The following is an excerpt from Axela’s latest case study, “Serenity Place IV Condominium Recovers 100% of Bad Debt with Axela Technologies, Even After the Bank Forecloses,” in which Axela helps one community solve problems traditional collection methods can’t.
The Collections Conundrum
Human interaction is the foundation of a good business, that’s a pretty standard assessment. But that interaction gets complicated in a business like a community association. It can be a very muddy concept–homeowners buy a house that comes with a way to try to guarantee property values for a marginal fee, but it isn’t always clear that this agreement makes them part of a larger business model. This complicated relationship can make difficult business practices, like debt collection, all the more painful.
Fabio Ades, owner of PMI Top Florida Properties, who manages Serenity Place IV Condominium, found Axela’s post-foreclosure process to be the key to uncomplicating this unique business relationship, and softening the blow of debt collection.
“Implementing Axela was seamless for my management team because it connected with our existing accounting system. The way Axela’s systems are set up just made things easier for us,” says Ades. “But more importantly, Axela helps our customers. Consistent collections keep up the health of the community and protect members’ assets.”
Traditional Collections in an Untraditional Business Model
Collections are traditionally a process regarded as heartless. It calls to mind thoughts of unending phone calls from aggressive debt collectors armed with threats of asset repossession and loss of livelihood. It creates a general feeling of uneasiness in just about everyone. Unlike other business collections processes, that lack of ease is typically felt on both sides of the table when it comes to collections in a community association.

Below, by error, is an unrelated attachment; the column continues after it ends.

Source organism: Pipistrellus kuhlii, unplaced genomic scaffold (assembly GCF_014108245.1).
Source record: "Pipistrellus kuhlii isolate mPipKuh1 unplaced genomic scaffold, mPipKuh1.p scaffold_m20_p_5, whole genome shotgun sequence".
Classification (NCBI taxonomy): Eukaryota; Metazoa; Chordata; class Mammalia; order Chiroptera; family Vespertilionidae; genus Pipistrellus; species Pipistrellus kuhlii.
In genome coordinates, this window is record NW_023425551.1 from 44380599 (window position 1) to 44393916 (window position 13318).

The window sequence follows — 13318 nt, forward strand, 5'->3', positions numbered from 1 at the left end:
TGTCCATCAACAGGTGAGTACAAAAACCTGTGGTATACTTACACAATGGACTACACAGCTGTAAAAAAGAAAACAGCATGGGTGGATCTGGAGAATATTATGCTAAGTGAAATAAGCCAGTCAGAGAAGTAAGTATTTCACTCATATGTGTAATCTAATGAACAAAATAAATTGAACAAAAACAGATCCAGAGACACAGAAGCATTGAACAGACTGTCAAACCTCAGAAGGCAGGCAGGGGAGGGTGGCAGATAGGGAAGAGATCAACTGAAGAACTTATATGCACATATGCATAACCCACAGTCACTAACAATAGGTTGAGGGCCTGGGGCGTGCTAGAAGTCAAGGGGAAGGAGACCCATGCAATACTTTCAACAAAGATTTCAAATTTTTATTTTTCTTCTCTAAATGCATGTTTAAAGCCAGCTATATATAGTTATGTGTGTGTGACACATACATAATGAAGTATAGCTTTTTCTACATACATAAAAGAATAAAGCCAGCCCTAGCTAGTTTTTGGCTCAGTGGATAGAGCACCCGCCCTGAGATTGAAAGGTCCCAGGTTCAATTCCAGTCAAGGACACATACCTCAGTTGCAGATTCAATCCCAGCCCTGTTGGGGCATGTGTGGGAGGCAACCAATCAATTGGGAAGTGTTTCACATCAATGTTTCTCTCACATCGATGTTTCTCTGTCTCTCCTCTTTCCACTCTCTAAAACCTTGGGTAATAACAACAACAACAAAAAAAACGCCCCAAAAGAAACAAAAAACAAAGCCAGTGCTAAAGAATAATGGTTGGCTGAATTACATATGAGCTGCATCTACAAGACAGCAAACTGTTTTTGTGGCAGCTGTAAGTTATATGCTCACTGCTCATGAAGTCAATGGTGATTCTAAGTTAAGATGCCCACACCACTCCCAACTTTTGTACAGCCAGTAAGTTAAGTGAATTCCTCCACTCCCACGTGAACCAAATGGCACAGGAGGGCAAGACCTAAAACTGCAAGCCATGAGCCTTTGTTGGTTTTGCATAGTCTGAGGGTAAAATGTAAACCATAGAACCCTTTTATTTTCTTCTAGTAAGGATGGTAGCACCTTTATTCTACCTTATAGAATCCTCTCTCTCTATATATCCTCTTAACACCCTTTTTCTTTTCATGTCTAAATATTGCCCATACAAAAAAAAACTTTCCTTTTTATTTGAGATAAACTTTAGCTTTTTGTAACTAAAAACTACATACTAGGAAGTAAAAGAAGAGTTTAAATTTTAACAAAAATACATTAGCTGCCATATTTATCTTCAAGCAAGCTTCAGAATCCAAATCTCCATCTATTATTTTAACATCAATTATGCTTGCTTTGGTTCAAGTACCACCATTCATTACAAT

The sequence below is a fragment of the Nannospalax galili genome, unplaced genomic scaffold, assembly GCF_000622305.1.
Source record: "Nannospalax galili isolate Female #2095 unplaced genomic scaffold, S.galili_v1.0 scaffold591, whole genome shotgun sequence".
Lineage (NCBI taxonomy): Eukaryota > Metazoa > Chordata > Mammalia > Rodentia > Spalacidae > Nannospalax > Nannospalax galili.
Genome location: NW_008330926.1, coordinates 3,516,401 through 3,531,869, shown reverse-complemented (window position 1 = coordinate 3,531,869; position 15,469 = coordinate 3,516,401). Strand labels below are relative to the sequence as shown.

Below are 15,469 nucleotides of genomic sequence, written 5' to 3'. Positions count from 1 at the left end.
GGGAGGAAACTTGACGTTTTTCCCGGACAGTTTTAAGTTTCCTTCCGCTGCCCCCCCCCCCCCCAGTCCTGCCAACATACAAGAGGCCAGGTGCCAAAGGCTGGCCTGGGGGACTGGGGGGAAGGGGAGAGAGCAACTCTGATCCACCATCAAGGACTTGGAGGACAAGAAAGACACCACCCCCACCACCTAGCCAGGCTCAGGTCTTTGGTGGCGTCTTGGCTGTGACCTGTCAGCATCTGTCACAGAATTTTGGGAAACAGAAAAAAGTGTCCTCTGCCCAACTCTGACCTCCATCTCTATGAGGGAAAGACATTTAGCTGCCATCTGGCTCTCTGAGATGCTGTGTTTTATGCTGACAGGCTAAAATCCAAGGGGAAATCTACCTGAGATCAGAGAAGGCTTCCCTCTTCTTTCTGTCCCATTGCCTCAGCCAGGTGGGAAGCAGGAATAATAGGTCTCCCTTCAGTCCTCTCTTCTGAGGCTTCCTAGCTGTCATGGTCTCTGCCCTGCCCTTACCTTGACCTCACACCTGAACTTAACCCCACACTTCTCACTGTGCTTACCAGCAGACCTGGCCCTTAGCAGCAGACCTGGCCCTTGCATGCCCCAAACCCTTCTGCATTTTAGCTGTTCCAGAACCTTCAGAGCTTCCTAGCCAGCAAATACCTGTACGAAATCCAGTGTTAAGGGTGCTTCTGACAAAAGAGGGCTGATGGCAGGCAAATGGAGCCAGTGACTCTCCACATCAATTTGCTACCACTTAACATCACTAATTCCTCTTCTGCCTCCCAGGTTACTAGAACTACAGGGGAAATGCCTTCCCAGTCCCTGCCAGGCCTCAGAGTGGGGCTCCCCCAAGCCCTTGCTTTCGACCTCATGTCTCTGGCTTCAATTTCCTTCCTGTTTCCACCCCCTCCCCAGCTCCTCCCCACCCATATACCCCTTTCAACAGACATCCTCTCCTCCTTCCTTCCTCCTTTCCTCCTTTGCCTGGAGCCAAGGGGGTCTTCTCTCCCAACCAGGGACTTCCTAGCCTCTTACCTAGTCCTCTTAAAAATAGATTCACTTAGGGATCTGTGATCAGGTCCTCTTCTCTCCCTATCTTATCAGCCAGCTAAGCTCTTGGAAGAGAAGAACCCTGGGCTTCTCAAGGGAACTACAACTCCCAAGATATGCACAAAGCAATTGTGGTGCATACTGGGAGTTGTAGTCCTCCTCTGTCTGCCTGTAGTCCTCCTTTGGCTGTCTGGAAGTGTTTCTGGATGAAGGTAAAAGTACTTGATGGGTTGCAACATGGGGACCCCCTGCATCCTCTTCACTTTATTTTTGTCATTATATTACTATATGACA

“It’s hard for people to remember that it’s not Fabio calling to collect–it’s not the Community Association Manager. It’s not the Board Treasurer who’s the bad guy, we’re not the bad guys,” Ades said.
Unfortunately, that’s what homeowners see. They see the person they’ve made friends with, they see their neighbor, the grill master who lives two doors down, or the dog walker on the third floor. They’re being asked by friendly faces for money they’re struggling to make, and those friends and neighbors are just as unhappy to be doing the asking.
But that’s the job. And that job is made a lot harder with the knowledge that there isn’t a lot of wiggle room when it comes to acting on delinquency.
“Management companies frequently have regulations that make it hard to help homeowners,” Ades lamented.
Community associations have little to no flexibility when it comes time to collect on past due payments from a homeowner. This is often a four-step process:
- Send an initial courtesy letter to the owner about the unpaid fees, alerting the homeowner of penalty fines if they remain unpaid
- Send a second courtesy letter, again warning of penalty fines for unpaid fees
- Send a final courtesy letter requesting payment and warning of pending legal action
- Refer the case to an attorney to begin pursuing legal action, at cost to the association
When a lawyer is on a collections case and the bank forecloses, it’s game over. If the property is in a super lien state then the association will recover a pittance of what is owed and the attorney will advise the association to “write off” the balance. Also, the attorney will advise the association that they owe him/her for legal services.
All of this happens over the course of 60 to 90 days. For a homeowner struggling to make payments, that time flies by and often isn’t enough to get current on the account.